Fear that an outbreak of the EV71 virus could kill more children prompted the Ministry of Education to close all primary schools and kindergartens in Cambodia yesterday morning, according to an Education Ministry official, teachers and parents.
But the government was divided yesterday about the reason teachers abruptly turned students away, with a senior spokesman claiming it had nothing to do with EV71.
Students were sent home because a high number of colds had been reported in nine provinces, stoking concern the outbreak that has led to the death of scores of children could spread, Ministry of Education Secretary of State Mak Van said yesterday.
“We know that the disease is dangerous for kids, so we asked for immutable permission from the prime minister to allow the kids to stop before the schedule [for holidays],” he said.
At both public and private institutions, students will now take their July 31 end-of-school-year holidays early and not return to classes until October, Mak Van added.
Young children are particularly susceptible to the EV71 virus, which can cause severe Hand, Foot and Mouth Disease and has mostly led to the death of children younger than three who died within 24 hours of being admitted to hospital.
Of the deaths, 50 had occurred at Kantha Bopha hospitals, mostly in Phnom Penh, one at the Takeo referral hospital, three at referral hospitals in Kampong Cham and one at the National Paediatric Hospital in the capital, according to WHO.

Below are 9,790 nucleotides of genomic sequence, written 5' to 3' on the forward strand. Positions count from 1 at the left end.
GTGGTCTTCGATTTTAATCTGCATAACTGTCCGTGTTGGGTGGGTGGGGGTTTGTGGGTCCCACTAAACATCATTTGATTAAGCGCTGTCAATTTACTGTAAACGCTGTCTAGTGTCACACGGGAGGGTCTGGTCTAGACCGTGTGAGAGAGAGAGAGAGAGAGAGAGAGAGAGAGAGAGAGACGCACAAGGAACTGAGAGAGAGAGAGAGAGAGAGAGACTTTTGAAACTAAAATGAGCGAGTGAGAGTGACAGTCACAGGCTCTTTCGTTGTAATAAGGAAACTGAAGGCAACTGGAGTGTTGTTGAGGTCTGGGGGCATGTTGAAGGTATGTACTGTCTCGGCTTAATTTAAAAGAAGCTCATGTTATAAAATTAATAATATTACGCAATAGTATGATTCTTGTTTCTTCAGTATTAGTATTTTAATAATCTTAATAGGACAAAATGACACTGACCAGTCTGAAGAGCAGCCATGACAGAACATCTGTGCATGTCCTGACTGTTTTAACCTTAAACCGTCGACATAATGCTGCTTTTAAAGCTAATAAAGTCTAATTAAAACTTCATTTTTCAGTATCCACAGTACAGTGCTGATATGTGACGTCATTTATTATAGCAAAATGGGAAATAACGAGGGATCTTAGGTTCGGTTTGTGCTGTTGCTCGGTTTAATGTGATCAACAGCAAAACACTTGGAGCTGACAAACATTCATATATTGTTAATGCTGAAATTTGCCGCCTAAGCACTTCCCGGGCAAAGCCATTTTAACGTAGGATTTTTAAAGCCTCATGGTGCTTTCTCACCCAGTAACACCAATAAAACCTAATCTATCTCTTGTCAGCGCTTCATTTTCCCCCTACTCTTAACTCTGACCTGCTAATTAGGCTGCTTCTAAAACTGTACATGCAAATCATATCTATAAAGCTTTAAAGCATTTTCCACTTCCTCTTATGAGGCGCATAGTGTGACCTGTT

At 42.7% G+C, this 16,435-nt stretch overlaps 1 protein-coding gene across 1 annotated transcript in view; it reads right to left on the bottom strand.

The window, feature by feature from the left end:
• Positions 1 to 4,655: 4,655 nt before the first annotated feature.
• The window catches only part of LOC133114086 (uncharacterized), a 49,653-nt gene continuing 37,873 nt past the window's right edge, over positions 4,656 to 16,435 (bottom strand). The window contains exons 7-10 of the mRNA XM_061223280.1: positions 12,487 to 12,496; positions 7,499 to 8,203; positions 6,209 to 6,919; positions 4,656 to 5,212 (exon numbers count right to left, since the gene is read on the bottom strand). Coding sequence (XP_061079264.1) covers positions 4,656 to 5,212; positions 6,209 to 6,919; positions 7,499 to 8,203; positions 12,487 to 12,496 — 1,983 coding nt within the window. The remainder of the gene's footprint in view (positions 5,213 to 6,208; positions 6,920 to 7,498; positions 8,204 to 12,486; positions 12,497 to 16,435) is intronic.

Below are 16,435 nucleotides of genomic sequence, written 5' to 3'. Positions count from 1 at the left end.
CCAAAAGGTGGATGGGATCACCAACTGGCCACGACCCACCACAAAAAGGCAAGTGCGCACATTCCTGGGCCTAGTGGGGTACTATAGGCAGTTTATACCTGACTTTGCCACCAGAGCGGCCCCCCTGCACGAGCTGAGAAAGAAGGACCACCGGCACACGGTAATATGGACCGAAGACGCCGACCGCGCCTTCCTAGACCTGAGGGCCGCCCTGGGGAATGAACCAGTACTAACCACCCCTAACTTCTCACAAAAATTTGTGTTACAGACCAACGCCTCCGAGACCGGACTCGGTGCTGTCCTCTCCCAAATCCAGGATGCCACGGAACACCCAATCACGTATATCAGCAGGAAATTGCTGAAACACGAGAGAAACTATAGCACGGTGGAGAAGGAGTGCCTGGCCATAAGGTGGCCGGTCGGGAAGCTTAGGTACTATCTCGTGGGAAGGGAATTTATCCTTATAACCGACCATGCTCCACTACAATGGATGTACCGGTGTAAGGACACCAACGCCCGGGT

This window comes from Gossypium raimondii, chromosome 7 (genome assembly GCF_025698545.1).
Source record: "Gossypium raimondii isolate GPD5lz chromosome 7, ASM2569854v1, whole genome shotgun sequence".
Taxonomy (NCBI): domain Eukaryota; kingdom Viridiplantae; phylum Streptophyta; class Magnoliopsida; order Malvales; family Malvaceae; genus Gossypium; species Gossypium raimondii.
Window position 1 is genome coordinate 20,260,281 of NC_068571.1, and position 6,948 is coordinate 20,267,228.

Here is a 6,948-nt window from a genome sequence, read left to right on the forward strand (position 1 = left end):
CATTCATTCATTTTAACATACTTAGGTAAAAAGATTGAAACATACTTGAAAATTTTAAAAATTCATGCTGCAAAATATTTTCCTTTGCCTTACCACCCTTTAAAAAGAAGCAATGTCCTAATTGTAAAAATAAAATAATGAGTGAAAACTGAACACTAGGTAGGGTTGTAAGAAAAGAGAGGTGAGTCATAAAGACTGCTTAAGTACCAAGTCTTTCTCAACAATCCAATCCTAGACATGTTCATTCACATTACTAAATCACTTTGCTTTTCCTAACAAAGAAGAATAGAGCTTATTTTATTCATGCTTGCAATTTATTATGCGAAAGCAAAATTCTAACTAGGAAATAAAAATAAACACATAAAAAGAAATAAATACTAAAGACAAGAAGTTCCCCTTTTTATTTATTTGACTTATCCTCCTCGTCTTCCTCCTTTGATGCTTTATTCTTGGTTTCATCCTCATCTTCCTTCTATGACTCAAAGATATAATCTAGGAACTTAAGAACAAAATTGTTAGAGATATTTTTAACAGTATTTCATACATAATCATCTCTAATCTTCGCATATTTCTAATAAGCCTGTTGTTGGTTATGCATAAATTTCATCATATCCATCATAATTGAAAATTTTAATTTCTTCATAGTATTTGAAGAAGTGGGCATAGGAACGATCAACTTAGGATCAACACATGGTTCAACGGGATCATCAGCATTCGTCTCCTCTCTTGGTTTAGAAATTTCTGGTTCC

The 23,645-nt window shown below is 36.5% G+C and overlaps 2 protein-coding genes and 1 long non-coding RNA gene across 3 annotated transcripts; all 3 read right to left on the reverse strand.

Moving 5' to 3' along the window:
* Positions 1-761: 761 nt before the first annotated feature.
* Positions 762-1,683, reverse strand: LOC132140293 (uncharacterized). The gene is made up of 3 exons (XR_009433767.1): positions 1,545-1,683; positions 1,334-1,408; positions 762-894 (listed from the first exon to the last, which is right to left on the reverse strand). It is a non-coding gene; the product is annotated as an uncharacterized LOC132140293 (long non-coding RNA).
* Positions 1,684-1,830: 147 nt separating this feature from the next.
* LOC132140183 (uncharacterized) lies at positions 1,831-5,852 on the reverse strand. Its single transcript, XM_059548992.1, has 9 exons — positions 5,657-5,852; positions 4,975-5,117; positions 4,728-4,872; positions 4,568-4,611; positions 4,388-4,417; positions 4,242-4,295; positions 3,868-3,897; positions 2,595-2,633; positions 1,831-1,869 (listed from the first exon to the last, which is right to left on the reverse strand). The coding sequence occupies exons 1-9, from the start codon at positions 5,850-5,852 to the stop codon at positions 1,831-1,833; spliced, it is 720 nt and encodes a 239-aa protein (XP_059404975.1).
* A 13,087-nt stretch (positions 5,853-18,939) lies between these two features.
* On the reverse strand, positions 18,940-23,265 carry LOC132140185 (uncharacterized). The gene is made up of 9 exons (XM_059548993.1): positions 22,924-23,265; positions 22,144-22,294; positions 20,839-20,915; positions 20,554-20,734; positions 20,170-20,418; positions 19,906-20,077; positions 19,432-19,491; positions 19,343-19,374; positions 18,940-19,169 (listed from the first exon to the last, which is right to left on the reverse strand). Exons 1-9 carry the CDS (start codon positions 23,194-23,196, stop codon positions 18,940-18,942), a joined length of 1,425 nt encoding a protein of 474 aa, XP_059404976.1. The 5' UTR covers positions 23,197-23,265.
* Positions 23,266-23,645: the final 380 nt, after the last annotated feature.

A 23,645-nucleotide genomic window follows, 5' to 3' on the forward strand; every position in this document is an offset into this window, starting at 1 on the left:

But Phay Siphan, spokesman for the Council of Ministers, said Mak Van was wrong and that students had been sent home in a routine practice to make room for upcoming examinations.
“That’s not the reason that the Minister of Education [Im Sethy] told me. They need room and space for high school [examinations],” he said.
A number of teachers and parents told the Post yesterday that children had been turned away from school because of concerns about the spread of EV71.
Khem Mony, a teacher at Phnom Penh Thmey primary school, said yesterday his school director and local authorities told the students to go back home because they are worried about EV-71.
“The letter of the Education Ministry did not mention about EV-71, but my school director announced to the students and teachers about this disease, and then they closed school from today,” he said.
He said that the officials from Sen Sok district’s Phnom Penh Thmey commune stood in front of the school, ordered students to go home and prohibited them from returning in order to avoid the EV71 virus.
“I heard those officials and school director tell the students,” he said.
WHO’s communication officer in Cambodia, Sonny Krishnan, said yesterday that the organisation did not recommend the closing of nurseries and primary schools.
“Obviously, because it can create public panic. But this is just a recommendation, and we leave it to the member countries to decide,” he said.
In Thailand, where more than 12,000 cases of HFM disease have been recorded in the past six months, the government has closed or suspended classes at 29 schools and fears the particularly lethal EV71 virus could spread there from Cambodia.